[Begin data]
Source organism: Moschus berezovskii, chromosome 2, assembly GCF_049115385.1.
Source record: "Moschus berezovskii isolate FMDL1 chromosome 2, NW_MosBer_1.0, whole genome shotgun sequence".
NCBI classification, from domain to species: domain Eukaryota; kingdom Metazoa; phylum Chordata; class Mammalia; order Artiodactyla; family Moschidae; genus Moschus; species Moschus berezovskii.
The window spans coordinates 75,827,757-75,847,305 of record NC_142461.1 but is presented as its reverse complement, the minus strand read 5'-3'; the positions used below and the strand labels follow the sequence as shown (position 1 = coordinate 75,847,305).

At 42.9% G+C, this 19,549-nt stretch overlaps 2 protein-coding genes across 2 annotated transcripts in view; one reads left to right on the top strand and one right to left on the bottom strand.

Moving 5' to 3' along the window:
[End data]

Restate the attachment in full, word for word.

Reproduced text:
Source organism: Moschus berezovskii, chromosome 2, assembly GCF_049115385.1.
Source record: "Moschus berezovskii isolate FMDL1 chromosome 2, NW_MosBer_1.0, whole genome shotgun sequence".
NCBI classification, from domain to species: domain Eukaryota; kingdom Metazoa; phylum Chordata; class Mammalia; order Artiodactyla; family Moschidae; genus Moschus; species Moschus berezovskii.
The window spans coordinates 75,827,757-75,847,305 of record NC_142461.1 but is presented as its reverse complement, the minus strand read 5'-3'; the positions used below and the strand labels follow the sequence as shown (position 1 = coordinate 75,847,305).

At 42.9% G+C, this 19,549-nt stretch overlaps 2 protein-coding genes across 2 annotated transcripts in view; one reads left to right on the top strand and one right to left on the bottom strand.

Moving 5' to 3' along the window: